Australian national census, which started on August, 9 and will continue to mid-September, has raised concerns over privacy as Australians are asked to fill their names and addresses.
The Australian Bureau of Statistics (ABS) conducts census every five years (compared to the 10-year censuses of the UK and US). It is described as a “… snapshot of Australia, showing how our nation has changed over time, allowing us to plan for the future.”
The 2016 Census is conducted with some changes. No new questions have been added since the 2011 Census, which makes it easier to compare outcomes across both years. The big change the ABS is pushing in 2016 is the ongoing move to a more digital census. It is hoping 65% of households will complete the 2016 Census online, compared with 33% in 2011.
Another more controversial change in 2016 is the decision to retain names and addresses temporarily in order to link census results with other administrative data for research and policy assessment purposes.
Names and addresses will be stored for four years this year, another point of contention, as they have previously been stored for 18 months before being destroyed. During that time they are protected with both digital and physical safeguards. However, privacy groups and those concerned about the potential for government overreach have flagged worries.
ABS said that such census data have a real impact on the lives of Australians, from determining political representation through the distribution of electorates, to the allocation of government funding, as well as private investment based on projected demand for goods and services.
A social media campaign to boycott the name-and-address requirement of the Census has been started and gained a lot of supporters in the past few weeks.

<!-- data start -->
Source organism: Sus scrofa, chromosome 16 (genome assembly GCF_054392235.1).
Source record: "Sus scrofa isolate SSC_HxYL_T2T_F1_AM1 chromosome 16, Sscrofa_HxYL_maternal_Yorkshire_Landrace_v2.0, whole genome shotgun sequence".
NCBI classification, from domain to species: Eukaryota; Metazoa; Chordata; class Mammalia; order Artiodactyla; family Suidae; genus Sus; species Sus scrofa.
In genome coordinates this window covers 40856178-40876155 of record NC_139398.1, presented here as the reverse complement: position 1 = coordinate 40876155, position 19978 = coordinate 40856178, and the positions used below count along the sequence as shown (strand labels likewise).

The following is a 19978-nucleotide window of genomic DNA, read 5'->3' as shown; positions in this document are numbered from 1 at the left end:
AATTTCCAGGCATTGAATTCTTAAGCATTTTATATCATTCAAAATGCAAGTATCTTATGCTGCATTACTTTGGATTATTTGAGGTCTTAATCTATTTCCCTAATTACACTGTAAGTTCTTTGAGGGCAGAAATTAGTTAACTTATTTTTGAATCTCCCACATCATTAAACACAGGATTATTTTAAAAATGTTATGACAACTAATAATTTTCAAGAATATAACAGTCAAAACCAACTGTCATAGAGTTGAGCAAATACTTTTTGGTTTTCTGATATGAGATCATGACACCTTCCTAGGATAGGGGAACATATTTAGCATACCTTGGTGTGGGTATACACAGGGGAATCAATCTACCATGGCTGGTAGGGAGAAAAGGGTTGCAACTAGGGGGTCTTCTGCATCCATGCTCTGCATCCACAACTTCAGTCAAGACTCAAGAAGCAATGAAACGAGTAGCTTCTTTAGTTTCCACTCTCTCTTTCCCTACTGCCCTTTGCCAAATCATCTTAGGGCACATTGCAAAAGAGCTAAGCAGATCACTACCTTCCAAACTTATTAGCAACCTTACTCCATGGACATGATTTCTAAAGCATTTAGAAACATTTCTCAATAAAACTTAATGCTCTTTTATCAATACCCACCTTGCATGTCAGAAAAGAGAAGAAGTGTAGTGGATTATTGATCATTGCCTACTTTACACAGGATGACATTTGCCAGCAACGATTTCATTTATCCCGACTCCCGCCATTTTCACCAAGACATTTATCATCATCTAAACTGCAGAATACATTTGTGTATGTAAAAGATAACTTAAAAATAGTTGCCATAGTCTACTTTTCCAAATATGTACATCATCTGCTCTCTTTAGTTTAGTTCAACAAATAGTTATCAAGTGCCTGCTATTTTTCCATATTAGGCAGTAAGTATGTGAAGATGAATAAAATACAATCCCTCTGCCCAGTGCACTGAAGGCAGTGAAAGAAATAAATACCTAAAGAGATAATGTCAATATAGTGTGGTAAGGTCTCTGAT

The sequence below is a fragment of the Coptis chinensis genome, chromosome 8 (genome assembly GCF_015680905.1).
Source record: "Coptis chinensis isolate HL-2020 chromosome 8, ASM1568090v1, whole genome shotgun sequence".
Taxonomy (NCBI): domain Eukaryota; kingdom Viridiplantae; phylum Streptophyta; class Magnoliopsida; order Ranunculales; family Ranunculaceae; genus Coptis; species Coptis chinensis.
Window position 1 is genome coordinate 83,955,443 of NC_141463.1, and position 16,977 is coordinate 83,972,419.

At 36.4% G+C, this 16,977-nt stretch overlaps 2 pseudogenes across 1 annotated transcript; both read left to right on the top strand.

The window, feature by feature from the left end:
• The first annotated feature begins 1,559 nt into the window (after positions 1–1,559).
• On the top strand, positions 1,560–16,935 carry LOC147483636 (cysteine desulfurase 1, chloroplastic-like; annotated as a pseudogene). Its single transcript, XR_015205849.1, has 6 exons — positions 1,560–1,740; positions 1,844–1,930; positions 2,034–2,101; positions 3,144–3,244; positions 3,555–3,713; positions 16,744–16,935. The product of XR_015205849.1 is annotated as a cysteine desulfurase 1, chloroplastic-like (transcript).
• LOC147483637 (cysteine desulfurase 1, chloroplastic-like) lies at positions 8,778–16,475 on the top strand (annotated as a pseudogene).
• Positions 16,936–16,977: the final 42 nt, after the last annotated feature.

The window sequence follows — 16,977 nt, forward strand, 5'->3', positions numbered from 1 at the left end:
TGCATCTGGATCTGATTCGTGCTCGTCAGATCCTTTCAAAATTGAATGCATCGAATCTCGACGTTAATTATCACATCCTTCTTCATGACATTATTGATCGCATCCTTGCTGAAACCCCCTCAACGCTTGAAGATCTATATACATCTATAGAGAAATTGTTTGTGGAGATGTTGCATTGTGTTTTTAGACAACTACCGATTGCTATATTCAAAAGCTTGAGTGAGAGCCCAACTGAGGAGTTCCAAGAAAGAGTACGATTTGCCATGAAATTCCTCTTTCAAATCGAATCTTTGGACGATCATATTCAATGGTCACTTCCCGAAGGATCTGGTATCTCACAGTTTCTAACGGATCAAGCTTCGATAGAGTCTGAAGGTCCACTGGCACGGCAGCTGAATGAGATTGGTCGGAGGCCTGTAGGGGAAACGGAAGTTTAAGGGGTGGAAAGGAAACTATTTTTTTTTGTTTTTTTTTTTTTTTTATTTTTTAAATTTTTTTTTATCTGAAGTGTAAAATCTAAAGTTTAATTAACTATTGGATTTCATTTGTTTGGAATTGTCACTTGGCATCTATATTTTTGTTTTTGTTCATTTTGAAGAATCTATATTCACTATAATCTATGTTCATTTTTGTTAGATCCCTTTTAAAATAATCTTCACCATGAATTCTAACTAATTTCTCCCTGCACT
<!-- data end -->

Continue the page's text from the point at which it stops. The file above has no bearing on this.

The name-and-address boycotters include three senators, Nick Xenophon, and the Greens’ Scott Ludlum and Sarah Hanson-Young. A former deputy privacy commissioner Anna Johnston joined them. They had leave their names and addresses off the census.
Senator Xenophon said yesterday he would introduce legislation that made giving your name optional in the future.
But still it’s against Australian law. Those found to have provided false or misleading information on the Census face an $1800 fine. People who do not complete the survey by mid-September may face a fine of up to $180 per day until the form is returned.
Also Small Business Minister Michael McCormack earlier labelled the controversy "much ado about nothing"
. He said people already handed over more information when they logged into Facebook or signed up to a supermarket loyalty card - a claim that was rejected by Nick Xenophon.
As for privacy concerns related to potential system hacking, Chris Libreri, the general manager of the ABS’ Census and Statistical Network Division, said the ABS uses the same secure keys as Census systems in the UK, Canada and New Zealand, none of which have ever been successfully broken into.
Chris Libreri said the privacy concerns seemed to be having minimal impact. He said about two million people had completed the form online prior to Tuesday, with almost all providing their names and addresses.